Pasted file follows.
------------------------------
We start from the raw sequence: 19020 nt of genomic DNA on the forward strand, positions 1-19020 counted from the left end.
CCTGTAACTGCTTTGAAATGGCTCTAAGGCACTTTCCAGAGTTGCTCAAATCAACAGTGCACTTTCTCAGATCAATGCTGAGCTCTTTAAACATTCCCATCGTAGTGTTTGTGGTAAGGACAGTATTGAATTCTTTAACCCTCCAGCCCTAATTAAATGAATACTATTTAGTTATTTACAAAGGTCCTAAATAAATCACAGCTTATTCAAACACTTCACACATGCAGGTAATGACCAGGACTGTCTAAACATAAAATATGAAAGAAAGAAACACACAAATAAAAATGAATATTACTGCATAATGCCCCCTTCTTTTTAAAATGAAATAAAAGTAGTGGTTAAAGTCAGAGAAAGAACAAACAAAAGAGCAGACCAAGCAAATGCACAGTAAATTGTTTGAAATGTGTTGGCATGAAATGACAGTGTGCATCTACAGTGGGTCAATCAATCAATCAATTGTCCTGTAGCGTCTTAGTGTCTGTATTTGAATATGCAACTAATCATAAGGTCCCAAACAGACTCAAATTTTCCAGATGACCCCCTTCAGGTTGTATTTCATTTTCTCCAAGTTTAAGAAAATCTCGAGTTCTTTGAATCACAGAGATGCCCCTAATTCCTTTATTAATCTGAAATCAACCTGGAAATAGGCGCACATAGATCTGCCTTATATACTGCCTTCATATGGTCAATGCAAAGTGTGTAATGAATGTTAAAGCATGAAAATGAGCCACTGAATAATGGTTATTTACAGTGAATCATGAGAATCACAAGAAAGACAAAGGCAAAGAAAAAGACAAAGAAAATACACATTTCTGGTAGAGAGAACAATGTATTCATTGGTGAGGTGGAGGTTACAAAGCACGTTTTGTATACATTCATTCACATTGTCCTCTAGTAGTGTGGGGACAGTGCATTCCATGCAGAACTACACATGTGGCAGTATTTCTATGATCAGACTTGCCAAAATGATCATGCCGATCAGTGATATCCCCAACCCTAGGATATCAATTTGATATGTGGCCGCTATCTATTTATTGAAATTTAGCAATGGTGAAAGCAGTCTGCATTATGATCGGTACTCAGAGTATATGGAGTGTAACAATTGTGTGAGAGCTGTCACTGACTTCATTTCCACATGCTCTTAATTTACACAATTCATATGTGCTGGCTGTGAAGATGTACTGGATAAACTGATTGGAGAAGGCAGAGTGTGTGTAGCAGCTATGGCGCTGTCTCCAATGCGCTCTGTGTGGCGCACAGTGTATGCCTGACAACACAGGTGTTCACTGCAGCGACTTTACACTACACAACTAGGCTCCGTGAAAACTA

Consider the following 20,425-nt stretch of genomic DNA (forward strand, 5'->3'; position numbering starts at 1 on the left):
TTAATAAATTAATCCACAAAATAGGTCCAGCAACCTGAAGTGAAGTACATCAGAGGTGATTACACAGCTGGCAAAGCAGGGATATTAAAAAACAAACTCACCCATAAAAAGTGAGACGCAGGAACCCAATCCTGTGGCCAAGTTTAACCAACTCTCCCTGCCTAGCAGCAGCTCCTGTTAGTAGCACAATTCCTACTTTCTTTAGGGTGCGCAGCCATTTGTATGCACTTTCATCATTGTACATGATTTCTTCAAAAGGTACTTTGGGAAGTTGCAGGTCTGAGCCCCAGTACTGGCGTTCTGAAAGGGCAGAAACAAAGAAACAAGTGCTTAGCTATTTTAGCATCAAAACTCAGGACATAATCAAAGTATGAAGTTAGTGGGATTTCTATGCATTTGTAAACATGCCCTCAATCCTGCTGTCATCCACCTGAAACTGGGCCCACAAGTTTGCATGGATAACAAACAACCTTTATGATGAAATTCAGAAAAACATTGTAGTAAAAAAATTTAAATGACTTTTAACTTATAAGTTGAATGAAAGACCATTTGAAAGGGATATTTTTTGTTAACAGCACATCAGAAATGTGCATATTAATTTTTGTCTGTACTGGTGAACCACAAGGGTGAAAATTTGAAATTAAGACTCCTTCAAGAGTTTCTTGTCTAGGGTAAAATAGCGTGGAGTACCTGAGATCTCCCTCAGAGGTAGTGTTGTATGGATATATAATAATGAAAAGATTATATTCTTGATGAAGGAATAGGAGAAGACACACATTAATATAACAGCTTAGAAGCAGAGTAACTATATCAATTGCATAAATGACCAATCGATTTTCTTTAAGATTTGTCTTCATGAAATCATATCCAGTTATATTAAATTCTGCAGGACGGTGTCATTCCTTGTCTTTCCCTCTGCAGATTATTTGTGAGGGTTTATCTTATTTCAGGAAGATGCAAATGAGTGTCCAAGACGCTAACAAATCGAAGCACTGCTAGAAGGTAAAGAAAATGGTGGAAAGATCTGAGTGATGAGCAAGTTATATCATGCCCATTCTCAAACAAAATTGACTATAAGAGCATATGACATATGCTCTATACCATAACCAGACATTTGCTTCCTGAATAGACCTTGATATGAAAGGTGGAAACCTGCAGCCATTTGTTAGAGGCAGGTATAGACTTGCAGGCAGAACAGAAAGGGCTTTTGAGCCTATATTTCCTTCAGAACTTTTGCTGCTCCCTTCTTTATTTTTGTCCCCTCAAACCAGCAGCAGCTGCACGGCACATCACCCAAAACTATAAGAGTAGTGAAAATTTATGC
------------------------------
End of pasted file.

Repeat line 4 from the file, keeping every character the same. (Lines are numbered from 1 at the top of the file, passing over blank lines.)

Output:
TTAATAAATTAATCCACAAAATAGGTCCAGCAACCTGAAGTGAAGTACATCAGAGGTGATTACACAGCTGGCAAAGCAGGGATATTAAAAAACAAACTCACCCATAAAAAGTGAGACGCAGGAACCCAATCCTGTGGCCAAGTTTAACCAACTCTCCCTGCCTAGCAGCAGCTCCTGTTAGTAGCACAATTCCTACTTTCTTTAGGGTGCGCAGCCATTTGTATGCACTTTCATCATTGTACATGATTTCTTCAAAAGGTACTTTGGGAAGTTGCAGGTCTGAGCCCCAGTACTGGCGTTCTGAAAGGGCAGAAACAAAGAAACAAGTGCTTAGCTATTTTAGCATCAAAACTCAGGACATAATCAAAGTATGAAGTTAGTGGGATTTCTATGCATTTGTAAACATGCCCTCAATCCTGCTGTCATCCACCTGAAACTGGGCCCACAAGTTTGCATGGATAACAAACAACCTTTATGATGAAATTCAGAAAAACATTGTAGTAAAAAAATTTAAATGACTTTTAACTTATAAGTTGAATGAAAGACCATTTGAAAGGGATATTTTTTGTTAACAGCACATCAGAAATGTGCATATTAATTTTTGTCTGTACTGGTGAACCACAAGGGTGAAAATTTGAAATTAAGACTCCTTCAAGAGTTTCTTGTCTAGGGTAAAATAGCGTGGAGTACCTGAGATCTCCCTCAGAGGTAGTGTTGTATGGATATATAATAATGAAAAGATTATATTCTTGATGAAGGAATAGGAGAAGACACACATTAATATAACAGCTTAGAAGCAGAGTAACTATATCAATTGCATAAATGACCAATCGATTTTCTTTAAGATTTGTCTTCATGAAATCATATCCAGTTATATTAAATTCTGCAGGACGGTGTCATTCCTTGTCTTTCCCTCTGCAGATTATTTGTGAGGGTTTATCTTATTTCAGGAAGATGCAAATGAGTGTCCAAGACGCTAACAAATCGAAGCACTGCTAGAAGGTAAAGAAAATGGTGGAAAGATCTGAGTGATGAGCAAGTTATATCATGCCCATTCTCAAACAAAATTGACTATAAGAGCATATGACATATGCTCTATACCATAACCAGACATTTGCTTCCTGAATAGACCTTGATATGAAAGGTGGAAACCTGCAGCCATTTGTTAGAGGCAGGTATAGACTTGCAGGCAGAACAGAAAGGGCTTTTGAGCCTATATTTCCTTCAGAACTTTTGCTGCTCCCTTCTTTATTTTTGTCCCCTCAAACCAGCAGCAGCTGCACGGCACATCACCCAAAACTATAAGAGTAGTGAAAATTTATGC